• 2004 - Pikmin 2
  • 2004 - Paper Mario: The Thousand-Year Door
  • 2004 - Donkey Kong Jungle Beat
  • 2004 - Mario Vs. Donkey Kong
  • 2004 - Super Mario 64 DS
  • 2005 - Star Fox: Assault
  • 2005 - Geist
  • 2005 - Chibi-Robo!
  • 2005 - Nintendogs
  • 2005 - Mario Kart DS
  • 2006 - Mario vs. Donkey Kong 2: March of the Minis
  • 2006 - New Super Mario Bros
  • 2006 - Wii Sports
  • 2006 - The Legend of Zelda: Twilight Princess
  • 2007 - Super Paper Mario
  • 2007 - Mario Strikers Charged
  • 2007 - The Legend of Zelda: Phantom Hourglass
  • 2007 - Metroid Prime 3: Corruption
  • 2007 - Super Mario Galaxy
  • 2007 - Mario & Sonic at the Olympic Games
  • 2007 - Link's Crossbow Training
  • 2007 - Wii Fit
  • 2008 - Super Smash Bros. Brawl
  • 2008 - Mario Kart Wii
  • 2008 - Wii Music
  • 2009 - Punch-Out!!
  • 2009 - Mario vs. Donkey Kong: Minis March Again!
  • 2009 - New Super Mario Bros. Wii
  • 2010 - Super Mario Galaxy 2
  • 2010 - Donkey Kong Country Returns
  • 2011 - Nintendogs + Cats
  • 2011 - Steel Diver
  • 2011 - The Legend of Zelda Ocarina of Time 3D
  • 2011 - Star Fox 64 3D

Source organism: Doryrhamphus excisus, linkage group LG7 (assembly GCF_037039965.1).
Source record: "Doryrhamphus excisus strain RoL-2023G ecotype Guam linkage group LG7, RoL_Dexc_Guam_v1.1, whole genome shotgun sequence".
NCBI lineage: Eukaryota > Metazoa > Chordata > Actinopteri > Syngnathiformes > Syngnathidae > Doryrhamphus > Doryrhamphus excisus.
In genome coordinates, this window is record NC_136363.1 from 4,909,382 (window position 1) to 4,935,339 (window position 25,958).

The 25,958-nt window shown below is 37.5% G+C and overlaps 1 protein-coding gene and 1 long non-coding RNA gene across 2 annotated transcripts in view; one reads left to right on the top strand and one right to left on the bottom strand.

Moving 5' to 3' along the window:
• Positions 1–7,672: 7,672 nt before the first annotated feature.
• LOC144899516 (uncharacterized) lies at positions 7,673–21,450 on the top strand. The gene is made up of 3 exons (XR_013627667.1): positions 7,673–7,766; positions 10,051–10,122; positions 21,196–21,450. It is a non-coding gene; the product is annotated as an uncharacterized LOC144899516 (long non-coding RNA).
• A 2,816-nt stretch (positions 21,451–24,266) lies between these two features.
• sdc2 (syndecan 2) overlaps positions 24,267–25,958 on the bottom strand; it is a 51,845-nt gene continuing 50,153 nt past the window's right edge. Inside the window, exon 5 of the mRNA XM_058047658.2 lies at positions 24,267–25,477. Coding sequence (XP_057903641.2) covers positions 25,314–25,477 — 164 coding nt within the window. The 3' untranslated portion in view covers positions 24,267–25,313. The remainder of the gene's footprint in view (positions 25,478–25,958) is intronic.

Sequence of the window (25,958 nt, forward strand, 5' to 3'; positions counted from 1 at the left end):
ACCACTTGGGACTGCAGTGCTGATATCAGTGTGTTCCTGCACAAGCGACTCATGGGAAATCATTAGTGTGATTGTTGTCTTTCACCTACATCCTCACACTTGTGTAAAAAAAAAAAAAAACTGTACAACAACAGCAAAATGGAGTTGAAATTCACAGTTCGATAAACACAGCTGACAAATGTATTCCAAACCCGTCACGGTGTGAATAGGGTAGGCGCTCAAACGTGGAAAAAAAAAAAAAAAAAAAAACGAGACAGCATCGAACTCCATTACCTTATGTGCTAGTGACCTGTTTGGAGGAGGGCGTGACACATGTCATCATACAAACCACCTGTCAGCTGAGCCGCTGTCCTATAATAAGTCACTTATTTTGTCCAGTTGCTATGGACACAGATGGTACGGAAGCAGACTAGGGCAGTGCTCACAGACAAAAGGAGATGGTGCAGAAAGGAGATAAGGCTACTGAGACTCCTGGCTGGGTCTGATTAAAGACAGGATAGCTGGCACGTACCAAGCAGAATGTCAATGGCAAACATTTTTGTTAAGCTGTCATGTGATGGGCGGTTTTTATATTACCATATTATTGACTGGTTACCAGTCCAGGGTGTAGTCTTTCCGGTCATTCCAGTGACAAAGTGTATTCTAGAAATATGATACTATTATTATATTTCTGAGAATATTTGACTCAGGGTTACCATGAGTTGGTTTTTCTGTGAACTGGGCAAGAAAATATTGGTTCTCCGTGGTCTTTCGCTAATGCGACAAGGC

• 2011 - Super Mario 3D Land
  • 2011 - Mario Kart 7
  • 2011 - The Legend of Zelda: Skyward Sword
  • 2012 - Nintendo Land
  • 2012 - New Super Mario Bros. U
  • 2013 - Luigi's Mansion: Dark Moon
  • 2013 - Pikmin 3
  • 2013 - The Legend of Zelda: The Wind Waker HD
  • 2013 - Super Mario 3D World
  • 2014 - Mario Golf: World Tour
  • 2014 - Mario Kart 8
  • 2014 - Super Smash Bros. for Wii U
  • 2014 - Super Smash Bros for 3DS
  • 2015 - The Legend of Zelda: Majora's Mask 3D on 3DS
  • 2015 - Mario vs. Donkey Kong: Tipping Stars on Wii U & 3DS
  • 2015 - Puzzles & Dragons: Super Mario Bros Edition on Nintendo 3DS
  • 2015 - Platoon on the Wii U
  • 2015 - Super Mario Maker on the Wii U
  • 2015 - The Legend of Zelda: Tri Force Heroes on the 3DS
  • 2015 - Mario Tennis Ultra Smash on the Wii U
  • 2015 - Mario & Luigi: Paper Jam on the 3DS
  • 2016 - The Legend of Zelda: Twilight Princess HD on the Wii U
  • 2016 - Star Fox Zero on Wii U
  • 2016 - Star Fox Guard on Wii U
  • 2016 - Paper Mario: Color Splash on Wii U
  • 2016 - Super Mario Run on iOS and Android
  • 2017 - The Legend of Zelda: Breath of the Wild on Wii U/Switch
  • 2017 - Mario Kart 8 Deluxe on Switch